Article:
Employers hoping to cut health care costs look first toward low-hanging fruit, such as encouraging employees to reduce or eliminate unhealthy behaviors - and perhaps none is more preventable than smoking. Certainly few are more expensive - a smoker costs a company $12,000 more a year than a nonsmoker, with the total annual medical price tag running north of $95 billion. Tack on another $97 billion a year that the Centers for Disease Control and Prevention says smokers cause in lost productivity, and it's easy to see why CFOs and benefits managers would want to put smokers clearly in their sights.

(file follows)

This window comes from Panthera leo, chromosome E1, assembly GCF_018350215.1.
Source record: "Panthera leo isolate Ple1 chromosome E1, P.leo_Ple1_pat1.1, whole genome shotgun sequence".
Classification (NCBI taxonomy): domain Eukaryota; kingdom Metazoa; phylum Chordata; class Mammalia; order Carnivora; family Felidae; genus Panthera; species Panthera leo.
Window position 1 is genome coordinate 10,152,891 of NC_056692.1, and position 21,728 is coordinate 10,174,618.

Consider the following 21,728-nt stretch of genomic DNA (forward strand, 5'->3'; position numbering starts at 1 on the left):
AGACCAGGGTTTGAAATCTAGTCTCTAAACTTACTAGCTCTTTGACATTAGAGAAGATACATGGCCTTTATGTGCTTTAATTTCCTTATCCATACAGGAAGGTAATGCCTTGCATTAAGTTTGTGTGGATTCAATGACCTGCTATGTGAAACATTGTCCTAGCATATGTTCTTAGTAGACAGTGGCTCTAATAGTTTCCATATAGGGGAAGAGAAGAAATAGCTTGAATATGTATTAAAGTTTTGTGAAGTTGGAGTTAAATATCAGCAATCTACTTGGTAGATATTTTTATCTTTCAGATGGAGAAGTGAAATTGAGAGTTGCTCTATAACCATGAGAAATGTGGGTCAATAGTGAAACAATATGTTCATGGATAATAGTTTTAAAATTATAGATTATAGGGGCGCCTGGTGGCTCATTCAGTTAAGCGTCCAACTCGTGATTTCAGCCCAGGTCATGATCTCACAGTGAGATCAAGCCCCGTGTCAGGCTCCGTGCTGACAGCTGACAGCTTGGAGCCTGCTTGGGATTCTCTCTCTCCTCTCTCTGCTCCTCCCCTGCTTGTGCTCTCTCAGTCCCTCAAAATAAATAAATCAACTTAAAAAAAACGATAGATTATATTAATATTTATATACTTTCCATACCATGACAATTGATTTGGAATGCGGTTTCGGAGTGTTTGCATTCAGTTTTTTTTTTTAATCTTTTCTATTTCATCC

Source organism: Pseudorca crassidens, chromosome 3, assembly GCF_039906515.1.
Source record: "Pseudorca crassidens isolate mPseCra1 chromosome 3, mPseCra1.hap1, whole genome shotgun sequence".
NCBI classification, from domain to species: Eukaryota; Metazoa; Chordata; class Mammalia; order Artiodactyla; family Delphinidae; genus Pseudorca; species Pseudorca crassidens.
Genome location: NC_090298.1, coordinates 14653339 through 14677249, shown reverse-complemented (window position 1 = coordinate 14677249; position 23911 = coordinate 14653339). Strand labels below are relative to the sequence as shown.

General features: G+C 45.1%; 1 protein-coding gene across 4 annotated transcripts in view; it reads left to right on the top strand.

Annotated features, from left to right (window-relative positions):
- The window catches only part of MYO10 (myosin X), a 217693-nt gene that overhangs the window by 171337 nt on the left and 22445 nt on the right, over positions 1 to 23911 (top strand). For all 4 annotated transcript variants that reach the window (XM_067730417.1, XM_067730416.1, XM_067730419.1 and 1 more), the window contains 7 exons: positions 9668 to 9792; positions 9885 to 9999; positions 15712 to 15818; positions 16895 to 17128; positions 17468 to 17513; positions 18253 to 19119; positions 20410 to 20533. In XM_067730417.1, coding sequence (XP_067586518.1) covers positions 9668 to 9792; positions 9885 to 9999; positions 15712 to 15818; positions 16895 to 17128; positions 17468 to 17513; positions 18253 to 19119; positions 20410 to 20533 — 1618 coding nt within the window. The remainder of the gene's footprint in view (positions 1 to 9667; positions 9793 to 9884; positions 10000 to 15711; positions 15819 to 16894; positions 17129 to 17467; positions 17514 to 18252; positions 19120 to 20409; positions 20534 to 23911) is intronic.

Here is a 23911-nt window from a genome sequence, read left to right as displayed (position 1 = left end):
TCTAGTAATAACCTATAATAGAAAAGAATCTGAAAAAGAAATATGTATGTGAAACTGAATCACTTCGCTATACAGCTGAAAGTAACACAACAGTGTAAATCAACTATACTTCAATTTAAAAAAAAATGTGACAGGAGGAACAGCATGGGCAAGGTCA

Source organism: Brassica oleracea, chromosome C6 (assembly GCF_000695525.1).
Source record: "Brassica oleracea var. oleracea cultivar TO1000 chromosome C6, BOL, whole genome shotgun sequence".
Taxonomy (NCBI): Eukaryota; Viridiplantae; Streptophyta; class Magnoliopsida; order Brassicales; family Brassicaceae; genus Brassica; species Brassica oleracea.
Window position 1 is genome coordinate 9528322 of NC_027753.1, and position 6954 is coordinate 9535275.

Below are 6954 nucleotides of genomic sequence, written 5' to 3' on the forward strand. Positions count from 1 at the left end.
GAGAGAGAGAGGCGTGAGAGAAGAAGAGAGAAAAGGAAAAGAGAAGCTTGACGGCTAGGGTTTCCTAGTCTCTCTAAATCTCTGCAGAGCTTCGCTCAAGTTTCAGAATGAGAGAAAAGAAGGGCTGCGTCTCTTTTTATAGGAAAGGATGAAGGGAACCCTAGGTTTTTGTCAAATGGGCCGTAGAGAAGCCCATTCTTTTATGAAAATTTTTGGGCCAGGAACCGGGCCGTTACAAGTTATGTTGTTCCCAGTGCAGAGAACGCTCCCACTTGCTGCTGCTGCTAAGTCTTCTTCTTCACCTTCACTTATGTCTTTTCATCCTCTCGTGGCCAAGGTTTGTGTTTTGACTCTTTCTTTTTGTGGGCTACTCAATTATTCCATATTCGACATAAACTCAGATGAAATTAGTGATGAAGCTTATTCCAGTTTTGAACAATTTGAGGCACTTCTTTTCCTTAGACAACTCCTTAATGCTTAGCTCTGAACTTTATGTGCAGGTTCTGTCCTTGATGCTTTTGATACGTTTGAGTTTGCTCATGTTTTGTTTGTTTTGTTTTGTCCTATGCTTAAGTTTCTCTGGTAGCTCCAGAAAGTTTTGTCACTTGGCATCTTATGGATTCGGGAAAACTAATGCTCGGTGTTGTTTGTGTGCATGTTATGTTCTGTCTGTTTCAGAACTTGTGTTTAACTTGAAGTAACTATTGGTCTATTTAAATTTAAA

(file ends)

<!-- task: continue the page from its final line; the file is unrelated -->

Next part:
"If you want to affect future health care costs, tobacco is the way to go," says Chris Bostic, deputy director for policy at Action on Smoking and Health, citing a study conducted in California that revealed for every dollar the state spent on tobacco prevention, it saved $18 in health care costs.

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